Mixed feelings about this post David. I agree a State House lawn bus hub is unlikely, but mostly because the private investment the state hoped for, leveraged by the $35 million approved for the bus hub, is apparently not going to materialize. Downtown interests supported that hub too, in order to get the buses, and a lot do the poor people, away from Kennedy Plaza. Otherwise there is no need for another bus hub, there is an “intermodal facility” already there called the “train station” where those (relatively few) who use bus-train connections already have a place to wait and get information and very very frequent service on 5 bus lines to KP. Passengers do NOT need another facility and we cannot afford to waste $35 million. But as it seems the buses will continue to go to Kennedy Plaza as that is where most passengers want to go, you are right to consider how to best accommodate them. While you have the expertise on design issues, I think your idea of a counterclockwise circulation around the borders of the Plaza is unrealistic. For one thing property owners on Fulton St, Exchange St, and Exchange Terrace will not want bus stops, and bus passengers, on the sidewalks in front of their property. That would make the situation worse for them, they won’t allow it.
I do wonder if it is possible to replicate the great public squares of Europe by banning all motor traffic from all of KP (except perhaps for delivery vehicles during restricted hours) Rick Steve’s tourist shows from great and medium size cities there so often shows wonderful squares just for pedestrians, often with cafes, bandstands for music, merry-go-rounds, people strolling, flowers, and, I’m sure you would note, beautiful historic buildings to help generate the crowds.
Barry, thanks for your very good letter. I do not see where we are in disagreement. I agree that the new bus hub will not happen largely for financial reasons. Maybe we disagree about how the traffic around KP/Burnside should be routed – I would note that it already is counter-clockwise on all four sides, but am open whether it should be made two ways all the way around, or one way. As far as bus stops, I don’t think the streets around KP/B should be lined with them as they are now on Exchange Terrace, but that they should be a block or more apart, integrated with a similar regularity of stops throughout downtown. As for a European-style square, are you suggesting that even the roads around KP/B be eliminated so that the square would reach inward from all of the building facades? I”m not sure that is plausible, but I would not object to it. I only suggest that Washington Street be eliminated within the square, so that the trees, verdure and footpaths could extend from Burnside Park over, in the fullest possible degree, to Kennedy Plaza. Returning the bus routes to a normal downtown pattern, without any hubs, would eliminate the need for the existing hub let alone a new hub. I am not familiar as you are with the existing bus routes, so maybe one or more routes already connect the train station with the plaza. If not, a bus loop between the two (which I forgot to mention in Friday’s post but have mentioned many times in other posts) would suffice at far, far less cost.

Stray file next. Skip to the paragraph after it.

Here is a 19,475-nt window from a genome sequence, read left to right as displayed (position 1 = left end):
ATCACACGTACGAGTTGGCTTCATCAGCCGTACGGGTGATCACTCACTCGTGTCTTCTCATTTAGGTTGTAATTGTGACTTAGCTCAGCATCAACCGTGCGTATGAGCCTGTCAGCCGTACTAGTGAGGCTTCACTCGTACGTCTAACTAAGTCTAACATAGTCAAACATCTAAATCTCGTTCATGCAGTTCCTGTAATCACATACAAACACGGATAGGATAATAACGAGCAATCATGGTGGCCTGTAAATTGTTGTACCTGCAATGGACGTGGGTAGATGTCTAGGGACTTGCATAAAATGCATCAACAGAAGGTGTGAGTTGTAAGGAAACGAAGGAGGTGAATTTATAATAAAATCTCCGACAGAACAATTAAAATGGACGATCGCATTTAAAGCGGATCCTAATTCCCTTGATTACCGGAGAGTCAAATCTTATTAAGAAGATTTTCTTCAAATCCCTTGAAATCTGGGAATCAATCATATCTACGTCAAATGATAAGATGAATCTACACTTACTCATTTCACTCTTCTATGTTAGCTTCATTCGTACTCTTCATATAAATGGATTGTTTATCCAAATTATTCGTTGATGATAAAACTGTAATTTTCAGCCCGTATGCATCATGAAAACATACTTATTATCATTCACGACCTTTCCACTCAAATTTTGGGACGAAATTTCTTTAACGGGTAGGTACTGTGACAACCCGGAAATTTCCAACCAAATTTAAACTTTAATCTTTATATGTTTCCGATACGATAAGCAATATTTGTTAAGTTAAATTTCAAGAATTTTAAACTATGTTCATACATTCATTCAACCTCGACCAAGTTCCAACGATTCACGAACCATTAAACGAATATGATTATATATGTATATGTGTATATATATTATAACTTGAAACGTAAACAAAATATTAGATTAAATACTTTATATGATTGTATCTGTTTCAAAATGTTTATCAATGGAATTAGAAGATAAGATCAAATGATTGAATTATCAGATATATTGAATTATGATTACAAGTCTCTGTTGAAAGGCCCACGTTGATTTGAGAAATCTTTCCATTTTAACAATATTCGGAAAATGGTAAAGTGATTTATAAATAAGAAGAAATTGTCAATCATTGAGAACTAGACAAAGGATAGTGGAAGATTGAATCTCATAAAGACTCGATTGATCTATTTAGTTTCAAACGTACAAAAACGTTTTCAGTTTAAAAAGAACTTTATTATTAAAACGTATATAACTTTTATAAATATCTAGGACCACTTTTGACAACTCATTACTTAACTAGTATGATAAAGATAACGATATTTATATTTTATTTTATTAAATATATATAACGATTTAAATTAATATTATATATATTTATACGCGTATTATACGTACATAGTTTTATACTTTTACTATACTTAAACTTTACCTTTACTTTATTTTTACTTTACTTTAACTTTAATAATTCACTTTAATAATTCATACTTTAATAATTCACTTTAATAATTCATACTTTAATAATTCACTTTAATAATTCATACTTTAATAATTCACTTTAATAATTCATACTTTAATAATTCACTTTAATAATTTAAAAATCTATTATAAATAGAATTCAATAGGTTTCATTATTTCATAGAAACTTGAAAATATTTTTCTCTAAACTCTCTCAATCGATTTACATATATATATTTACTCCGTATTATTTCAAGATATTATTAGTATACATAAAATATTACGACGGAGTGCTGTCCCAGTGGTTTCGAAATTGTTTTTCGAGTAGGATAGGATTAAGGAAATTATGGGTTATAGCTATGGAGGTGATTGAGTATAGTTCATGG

So, Barry, I think we are pretty much in agreement, yes?
Thank you for your honest, positive and productive commentary
on the new plan for Kennedy Plaza. And for the compelling plea
to leave the Statehouse Great Lawn to continue to point visually
to our state’s most majestic building by McKim, Mead & White.
Thank you, Deborah. I don’t see how they can go forward with this plan at the foot of the State House. Deming Sherman seems to be dead set against it, and there was no hint of it in the explanation for the bond issue in the booklet that voters read to understand the reasons for the various bonds. A bus loop between KP and the station would serve entirely the purposes stated originally for the bond. I cannot see it happening.